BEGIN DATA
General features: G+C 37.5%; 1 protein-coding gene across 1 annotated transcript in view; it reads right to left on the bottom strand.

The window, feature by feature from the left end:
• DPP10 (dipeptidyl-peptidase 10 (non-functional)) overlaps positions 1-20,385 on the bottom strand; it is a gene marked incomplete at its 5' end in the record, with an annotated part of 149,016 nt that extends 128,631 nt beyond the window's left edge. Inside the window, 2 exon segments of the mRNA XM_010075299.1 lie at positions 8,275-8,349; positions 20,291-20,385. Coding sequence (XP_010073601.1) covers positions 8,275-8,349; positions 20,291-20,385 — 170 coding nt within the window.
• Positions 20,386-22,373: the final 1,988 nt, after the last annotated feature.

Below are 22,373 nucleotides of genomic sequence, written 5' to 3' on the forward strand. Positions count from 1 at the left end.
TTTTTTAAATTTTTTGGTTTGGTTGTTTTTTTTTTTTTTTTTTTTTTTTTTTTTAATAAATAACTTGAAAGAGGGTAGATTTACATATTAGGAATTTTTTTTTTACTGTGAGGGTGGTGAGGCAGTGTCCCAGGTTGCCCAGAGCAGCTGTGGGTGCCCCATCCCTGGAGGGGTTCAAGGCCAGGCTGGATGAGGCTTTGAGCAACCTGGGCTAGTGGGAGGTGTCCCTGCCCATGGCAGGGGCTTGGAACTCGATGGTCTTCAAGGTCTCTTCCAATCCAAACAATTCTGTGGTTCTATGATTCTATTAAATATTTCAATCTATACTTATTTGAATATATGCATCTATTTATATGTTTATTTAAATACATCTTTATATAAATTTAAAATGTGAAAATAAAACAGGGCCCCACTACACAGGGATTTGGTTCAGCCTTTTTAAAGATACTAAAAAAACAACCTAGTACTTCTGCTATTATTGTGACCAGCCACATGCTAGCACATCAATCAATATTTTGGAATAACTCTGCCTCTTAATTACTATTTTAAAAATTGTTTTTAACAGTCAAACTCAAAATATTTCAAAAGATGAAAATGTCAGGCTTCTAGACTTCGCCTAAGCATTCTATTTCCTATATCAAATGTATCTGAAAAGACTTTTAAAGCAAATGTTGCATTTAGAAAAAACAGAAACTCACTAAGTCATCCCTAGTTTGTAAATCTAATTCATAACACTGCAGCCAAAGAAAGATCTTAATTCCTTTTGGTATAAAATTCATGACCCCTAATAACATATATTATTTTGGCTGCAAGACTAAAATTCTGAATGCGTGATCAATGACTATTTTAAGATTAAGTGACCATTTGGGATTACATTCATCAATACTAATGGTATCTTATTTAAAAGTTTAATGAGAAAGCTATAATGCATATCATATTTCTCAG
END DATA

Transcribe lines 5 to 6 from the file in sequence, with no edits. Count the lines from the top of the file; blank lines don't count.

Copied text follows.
Below are 22,373 nucleotides of genomic sequence, written 5' to 3' on the forward strand. Positions count from 1 at the left end.
TTTTTTAAATTTTTTGGTTTGGTTGTTTTTTTTTTTTTTTTTTTTTTTTTTTTTAATAAATAACTTGAAAGAGGGTAGATTTACATATTAGGAATTTTTTTTTTACTGTGAGGGTGGTGAGGCAGTGTCCCAGGTTGCCCAGAGCAGCTGTGGGTGCCCCATCCCTGGAGGGGTTCAAGGCCAGGCTGGATGAGGCTTTGAGCAACCTGGGCTAGTGGGAGGTGTCCCTGCCCATGGCAGGGGCTTGGAACTCGATGGTCTTCAAGGTCTCTTCCAATCCAAACAATTCTGTGGTTCTATGATTCTATTAAATATTTCAATCTATACTTATTTGAATATATGCATCTATTTATATGTTTATTTAAATACATCTTTATATAAATTTAAAATGTGAAAATAAAACAGGGCCCCACTACACAGGGATTTGGTTCAGCCTTTTTAAAGATACTAAAAAAACAACCTAGTACTTCTGCTATTATTGTGACCAGCCACATGCTAGCACATCAATCAATATTTTGGAATAACTCTGCCTCTTAATTACTATTTTAAAAATTGTTTTTAACAGTCAAACTCAAAATATTTCAAAAGATGAAAATGTCAGGCTTCTAGACTTCGCCTAAGCATTCTATTTCCTATATCAAATGTATCTGAAAAGACTTTTAAAGCAAATGTTGCATTTAGAAAAAACAGAAACTCACTAAGTCATCCCTAGTTTGTAAATCTAATTCATAACACTGCAGCCAAAGAAAGATCTTAATTCCTTTTGGTATAAAATTCATGACCCCTAATAACATATATTATTTTGGCTGCAAGACTAAAATTCTGAATGCGTGATCAATGACTATTTTAAGATTAAGTGACCATTTGGGATTACATTCATCAATACTAATGGTATCTTATTTAAAAGTTTAATGAGAAAGCTATAATGCATATCATATTTCTCAG